I will let you in on my big motivator for dressing them alike:  it's easier.  Do I think they're cute as pie in matching outfits?  Sure!  But I think they're cute as pie no matter what they're wearing.  When I'm pulling out clothes for the day (or pajamas for the night), it's just SO much simpler to grab two of the same outfits rather than fussing over who is going to wear which one.  I do still often buy coordinating outfits--the same outfit in different colors, for example--but it's basically the same principle.  M wears the purple and A wears the pink.  (The colors are their choices....I didn't have a whole lot to do with that one!)

Beautiful day for a walk at Bridge Street...until it started raining on us!

Yes, even the pajamas usually match.  I don't want to hear fussing at bedtime either.  And I reason that if they're wearing the same thing, one shouldn't be cold while the other is burning up.  See?  Simplified!

Proud to be four!

Dressing the girls alike also keeps things simpler in my mind.  Naturally, the girls have certain clothes that are favorites of mine.  Occasionally I will run across an outfit that I just absolutely love and I know I have to buy it for them.  Of course I have to get two, right?  I can't buy Addison an outfit I love and Mackenzie an outfit that I think is just okay.  (I realize no one but me would know that I didn't just love both outfits, but it makes sense in my head, okay?  Just a little neurotic around here.)  If it comes in two colors I like, or if there are two different-but-equally-cute options, I am likely to choose those.  But if not, a duplicate set is added to the cart. 

Getting dressed for church on Sunday morning?  No need to spend time picking out two outfits that are equally cute/equally loved by mom/on the same level of dressiness...just throw a matching set of dresses on and be done.  Simplified again!

I have begun to question if we are maybe reaching the age that it's time to stop dressing them alike so often.  Even if they don't care about the clothes they are wearing and whether they match or not, maybe I need to start making more of an effort in this area.  Surely I can spare an extra few minutes to pick out two outfits versus one in duplicate.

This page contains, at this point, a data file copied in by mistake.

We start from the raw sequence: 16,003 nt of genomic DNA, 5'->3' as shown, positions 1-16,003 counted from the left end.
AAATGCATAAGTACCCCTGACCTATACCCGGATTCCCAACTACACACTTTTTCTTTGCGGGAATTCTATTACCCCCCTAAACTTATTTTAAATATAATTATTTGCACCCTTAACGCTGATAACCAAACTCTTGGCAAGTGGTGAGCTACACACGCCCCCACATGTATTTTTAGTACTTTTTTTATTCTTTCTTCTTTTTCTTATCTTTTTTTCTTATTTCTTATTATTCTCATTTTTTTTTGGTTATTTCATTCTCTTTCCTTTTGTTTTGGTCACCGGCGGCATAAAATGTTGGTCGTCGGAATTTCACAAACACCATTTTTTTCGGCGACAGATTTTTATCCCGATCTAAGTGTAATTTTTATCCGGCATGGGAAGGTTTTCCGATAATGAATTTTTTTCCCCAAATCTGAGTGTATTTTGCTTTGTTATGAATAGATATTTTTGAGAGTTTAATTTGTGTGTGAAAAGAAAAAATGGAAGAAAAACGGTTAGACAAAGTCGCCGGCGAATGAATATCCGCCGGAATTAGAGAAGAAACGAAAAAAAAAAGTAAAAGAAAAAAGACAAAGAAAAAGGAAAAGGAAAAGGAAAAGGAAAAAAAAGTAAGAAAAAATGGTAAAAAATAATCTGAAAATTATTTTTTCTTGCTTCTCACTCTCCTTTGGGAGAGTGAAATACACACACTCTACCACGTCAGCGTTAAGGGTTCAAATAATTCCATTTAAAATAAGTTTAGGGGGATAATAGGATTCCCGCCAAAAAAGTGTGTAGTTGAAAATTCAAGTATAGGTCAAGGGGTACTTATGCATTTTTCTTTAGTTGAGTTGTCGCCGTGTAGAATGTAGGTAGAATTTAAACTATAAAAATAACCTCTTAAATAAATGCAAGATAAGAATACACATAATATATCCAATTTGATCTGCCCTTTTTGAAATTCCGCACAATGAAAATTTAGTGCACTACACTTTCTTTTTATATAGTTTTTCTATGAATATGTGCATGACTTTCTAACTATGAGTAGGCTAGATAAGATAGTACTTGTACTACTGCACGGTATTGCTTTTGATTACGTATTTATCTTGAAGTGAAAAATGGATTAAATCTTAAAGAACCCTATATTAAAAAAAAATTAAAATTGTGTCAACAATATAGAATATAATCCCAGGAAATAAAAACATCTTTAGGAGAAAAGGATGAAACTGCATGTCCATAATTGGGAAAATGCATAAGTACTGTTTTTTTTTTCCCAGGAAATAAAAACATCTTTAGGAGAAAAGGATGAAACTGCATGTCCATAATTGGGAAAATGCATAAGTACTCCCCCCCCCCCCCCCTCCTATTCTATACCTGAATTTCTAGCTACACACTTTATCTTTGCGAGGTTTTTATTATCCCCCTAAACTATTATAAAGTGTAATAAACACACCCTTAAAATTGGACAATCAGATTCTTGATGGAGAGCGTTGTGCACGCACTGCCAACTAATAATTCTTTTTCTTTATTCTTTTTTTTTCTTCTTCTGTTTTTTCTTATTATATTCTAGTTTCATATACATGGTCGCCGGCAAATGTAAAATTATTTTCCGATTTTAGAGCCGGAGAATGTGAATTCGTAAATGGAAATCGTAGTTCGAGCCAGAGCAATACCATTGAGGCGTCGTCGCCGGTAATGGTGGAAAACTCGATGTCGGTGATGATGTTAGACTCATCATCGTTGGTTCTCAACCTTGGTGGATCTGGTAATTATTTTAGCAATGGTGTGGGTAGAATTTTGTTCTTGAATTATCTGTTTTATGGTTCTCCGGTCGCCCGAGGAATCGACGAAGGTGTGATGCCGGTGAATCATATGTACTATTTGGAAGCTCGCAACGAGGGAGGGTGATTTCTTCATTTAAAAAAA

I'm not saying it's going to happen overnight, and I'm sure there will still be plenty of times when I can't resist buying two of the same outfit.  But at least maybe the girls can start wearing them on different days...

Do you still dress your twins alike (or did you ever)?  What do you think is the "cutoff age" for dressing alike on a regular basis? 


Wednesday Quick Takes

I feel like everything I want to talk about lately can be summed up in a few short sentences.  (That is most definitely an indication of how my mind is working these days!)  So, how about some middle-of-the week bullet points?

  • My spring semester is finally finished and officially closed out.  Now I'm starting the hard part of getting ready for summer...with an entirely new textbook.  The next several weeks could get a little stressful, but I'm trying to keep in mind that the stress now will only make fall that much easier.
  • We are really beginning to feel the late spring/summer attitudes taking over.  Trips are being planned, activities scheduled, and we are all dreaming of the beach.  Unfortunately, our beach vacation isn't until September again (although it's worth the wait because that is the absolute best time to go, in our humble opinions!).  For a few minutes earlier this week, I thought we might be able to sneak away for a last-minute trip next week, but we couldn't swing it this time.  So we will wait until September and plan lots of other fun in the meantime.  I, for one, can't WAIT to return to my most favorite amusement park ever one weekend soon!
  •  Jeremy has a work trip in Nashville next month and I am tagging along for a few days.  I am thinking of bringing the girls up for last part of the week (after I've had a couple of glorious days and nights of doing nothing at all).  Suggestions for fun kid things in Nashville?  
  • My sister and I saw The Great Gatsby Sunday night.  That was my Mother's Day request, and it was an excellent one.  I may repeat that idea next year.  : )  LJ and I thought the movie was pretty fantastic.  I am not usually a big fan of Leonardo DiCaprio, but he was perfect as Gatsby.  And I think maybe he's looking better with age?  Why do so many men have that luxury?  I am a big fan of Carey Mulligan, and I enjoyed her portrayal of Daisy.  I have read the book twice, but it's been years, so I had forgotten a lot of the plot.  I did catch one of my favorite quotes at the end:  "They were careless people, Tom and Daisy--They smashed up things and people and then retreated back into their money...."  I recommend the movie...and reading the book first, of course!